She liked it so much that she never married. “I’m old-fashioned,” she explained. “I believe that if you’re married you have to stay with your husband and children, and they take all your time. I give all my time to my songwriting, and that’s the way it is. It’s simple, very simple.” She liked it so much that she essentially ignored her own performing career; she didn’t even write her sole hit, 1944’s “When My Blue Moon Turns to Gold Again,” and her record company was constantly complaining (justifiably) that she gave all her best material to other singers. When she and her mother decided to move back to Texas in 1954—her father had died of a heart attack six years earlier—she quit performing to concentrate on writing.

They moved into the same house she lives in today. Every October, right before the annual deejay convention and Country Music Awards, they’d take a train to Nashville, rent an apartment at the Continental and a piano, and conduct a writers’ salon until April. Stars and unknowns would drop by and tell Walker what kind of song they wanted. If she didn’t already have something along those lines, she would custom-write it to fit their image. “I wrote until the song was pleased with itself and I was too,” she said. “If a song didn’t like its words, I’d work until I got it perfect. You have to give every song a face, like a melody or a hookline, so you remember it—just like I’ll remember you by your face.” But Cindy had to be alone when she got down to work. “I can’t write with anyone around me,” she continued. “If someone’s around, it takes part of the idea away. I wouldn’t even tell Mama about a song until it was finished.”

They made quite a pair—elegant, dignified Oree and giddy, giggly woman-child Cindy—and the artists, who always called Oree “Mama,” just as her daughter did, relished the rare opportunities to stick around and enjoy some of her chicken and dumplings for dinner. If anyone considered it unusual that hit after hit was being written by a woman—practically the only woman, in fact, who wasn’t co-writing with a male partner—nobody said anything. “People ask me this a lot, like it’s some feminist thing, and all I can say is I don’t know. I have no idea why there weren’t other women songwriters,” she said with just a hint of weariness at being asked again. “I never did have trouble with the artists because they wanted the same thing I did; they wanted a hit, that’s how they made their living, and they didn’t care who wrote the songs, whether it was a man, woman, or monkey. Plus I was lucky they loved Mama’s playing—and they loved eating her cooking.”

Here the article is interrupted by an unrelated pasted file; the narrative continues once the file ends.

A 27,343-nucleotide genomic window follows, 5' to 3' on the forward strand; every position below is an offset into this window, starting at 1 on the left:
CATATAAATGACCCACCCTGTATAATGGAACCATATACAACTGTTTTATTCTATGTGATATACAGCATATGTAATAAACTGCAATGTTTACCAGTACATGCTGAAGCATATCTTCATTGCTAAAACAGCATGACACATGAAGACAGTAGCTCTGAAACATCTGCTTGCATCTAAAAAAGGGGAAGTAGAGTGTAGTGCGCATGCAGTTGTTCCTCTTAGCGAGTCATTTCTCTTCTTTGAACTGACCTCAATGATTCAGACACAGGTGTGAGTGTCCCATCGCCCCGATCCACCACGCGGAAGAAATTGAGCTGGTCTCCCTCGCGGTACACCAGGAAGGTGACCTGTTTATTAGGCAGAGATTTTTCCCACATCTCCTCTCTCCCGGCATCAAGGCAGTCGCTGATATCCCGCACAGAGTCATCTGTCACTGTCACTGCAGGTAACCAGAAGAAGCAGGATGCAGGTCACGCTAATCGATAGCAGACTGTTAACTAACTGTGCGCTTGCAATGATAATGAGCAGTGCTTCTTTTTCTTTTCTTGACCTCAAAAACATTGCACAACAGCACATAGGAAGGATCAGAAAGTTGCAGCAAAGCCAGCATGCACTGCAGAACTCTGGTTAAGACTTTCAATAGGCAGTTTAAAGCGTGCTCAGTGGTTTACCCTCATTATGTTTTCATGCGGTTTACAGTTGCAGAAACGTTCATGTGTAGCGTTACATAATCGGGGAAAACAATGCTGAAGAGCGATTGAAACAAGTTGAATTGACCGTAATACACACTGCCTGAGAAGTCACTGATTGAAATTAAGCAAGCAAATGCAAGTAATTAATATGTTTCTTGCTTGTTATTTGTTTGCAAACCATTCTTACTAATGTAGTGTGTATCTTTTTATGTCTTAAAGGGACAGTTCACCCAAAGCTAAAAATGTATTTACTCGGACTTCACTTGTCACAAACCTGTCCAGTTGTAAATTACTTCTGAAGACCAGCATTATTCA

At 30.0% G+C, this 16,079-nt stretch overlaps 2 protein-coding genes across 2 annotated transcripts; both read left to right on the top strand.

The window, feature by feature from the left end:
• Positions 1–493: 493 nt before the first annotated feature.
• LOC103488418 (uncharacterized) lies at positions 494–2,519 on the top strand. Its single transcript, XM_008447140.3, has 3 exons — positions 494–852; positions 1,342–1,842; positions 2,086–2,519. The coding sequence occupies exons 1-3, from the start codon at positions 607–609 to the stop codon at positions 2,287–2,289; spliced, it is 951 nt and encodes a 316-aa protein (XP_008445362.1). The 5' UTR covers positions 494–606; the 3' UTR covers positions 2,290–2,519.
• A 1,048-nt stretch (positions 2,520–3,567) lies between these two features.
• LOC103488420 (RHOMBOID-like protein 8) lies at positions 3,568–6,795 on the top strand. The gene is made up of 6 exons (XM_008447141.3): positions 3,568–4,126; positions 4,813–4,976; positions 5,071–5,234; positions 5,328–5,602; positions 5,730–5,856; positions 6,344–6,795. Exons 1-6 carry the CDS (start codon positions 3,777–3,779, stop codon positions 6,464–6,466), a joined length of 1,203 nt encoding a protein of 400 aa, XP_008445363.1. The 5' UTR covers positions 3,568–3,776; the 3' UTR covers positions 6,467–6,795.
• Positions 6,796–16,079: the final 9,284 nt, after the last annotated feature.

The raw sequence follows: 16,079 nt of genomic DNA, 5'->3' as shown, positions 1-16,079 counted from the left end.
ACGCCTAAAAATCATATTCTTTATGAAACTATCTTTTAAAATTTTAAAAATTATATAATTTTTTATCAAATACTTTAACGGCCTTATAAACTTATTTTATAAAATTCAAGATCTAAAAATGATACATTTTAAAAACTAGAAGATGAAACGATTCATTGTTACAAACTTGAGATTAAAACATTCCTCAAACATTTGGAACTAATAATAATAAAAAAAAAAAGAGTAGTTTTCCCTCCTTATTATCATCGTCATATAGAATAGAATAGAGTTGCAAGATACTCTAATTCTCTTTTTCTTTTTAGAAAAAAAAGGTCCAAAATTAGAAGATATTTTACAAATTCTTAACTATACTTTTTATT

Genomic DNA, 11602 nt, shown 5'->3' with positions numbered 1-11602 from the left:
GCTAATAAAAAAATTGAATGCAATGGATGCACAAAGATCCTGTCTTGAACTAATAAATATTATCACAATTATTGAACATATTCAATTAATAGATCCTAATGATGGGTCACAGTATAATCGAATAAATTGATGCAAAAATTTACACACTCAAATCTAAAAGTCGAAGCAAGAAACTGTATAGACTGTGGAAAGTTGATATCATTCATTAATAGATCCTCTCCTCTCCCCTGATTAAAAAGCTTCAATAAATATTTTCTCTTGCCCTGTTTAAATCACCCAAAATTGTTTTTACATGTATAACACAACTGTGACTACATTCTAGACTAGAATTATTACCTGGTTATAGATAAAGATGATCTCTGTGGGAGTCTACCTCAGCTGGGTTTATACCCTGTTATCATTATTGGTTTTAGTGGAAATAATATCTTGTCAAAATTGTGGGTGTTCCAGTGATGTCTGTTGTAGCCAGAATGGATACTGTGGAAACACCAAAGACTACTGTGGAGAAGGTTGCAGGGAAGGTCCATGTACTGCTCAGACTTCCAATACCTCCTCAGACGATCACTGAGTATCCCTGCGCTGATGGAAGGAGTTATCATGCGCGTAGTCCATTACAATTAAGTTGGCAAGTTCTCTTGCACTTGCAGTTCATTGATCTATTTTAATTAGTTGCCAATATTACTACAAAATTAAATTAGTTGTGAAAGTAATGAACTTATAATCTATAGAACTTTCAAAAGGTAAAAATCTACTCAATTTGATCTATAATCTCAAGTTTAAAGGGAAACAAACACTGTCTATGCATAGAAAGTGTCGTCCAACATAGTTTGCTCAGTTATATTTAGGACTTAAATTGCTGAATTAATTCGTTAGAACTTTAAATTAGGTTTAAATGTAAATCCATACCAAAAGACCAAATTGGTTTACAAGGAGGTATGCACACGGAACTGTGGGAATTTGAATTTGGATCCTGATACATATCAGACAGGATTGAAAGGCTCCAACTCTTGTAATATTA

At the end of one Nashville trip, Eddy Arnold suggested a song title and theme to her. The idea didn’t make a lot of sense to her, but she promised him she’d “let it cook.” One night in her studio several months later, she said, “something started singing to me,” and she wrote the opening stanza of a song that laid hearts on the line: “You give your hand to me/And then you say hello/And I can hardly speak/My heart is beating so/And anyone can tell/You think you know me well/But you don’t know me.” By the time she’d finished this uncharacteristically introspective tale of a man too shy to tell his true feelings to a female friend, Arnold had forgotten all about his initial idea. But he made the song a hit anyhow, and then Ray Charles made it a standard. The list of people who’ve cut “You Don’t Know Me” since goes on and on. So does the list of country stars, from Merle Haggard to Ricky Skaggs, who continued cutting her songs through the seventies and eighties. In all, Walker says, her songs have made the country or pop Top Forty more than four hundred times.

But the Nashville trips stopped after her mother’s death, in 1991. (Walker says she never knew how old Mama was.) Today, she tapes her new songs accompanied by her own piano and then sends them to Cousin Bill, who records demos at his Fort Worth studio with former Texas Playboy Leon Rausch singing lead. Last year, Rausch cut a CD of Walker tunes, including five new ones, for an independent record label; it did well in Europe but hardly sold at all in the U.S.

Walker still mails her demos to Nashville artists, but these days she rarely even gets a reply. She understands that—“I write lyric songs, and they play too loud today for you to hear the lyrics”—and she keeps writing anyway. After all, songwriting is all she knows, and all she’s ever done.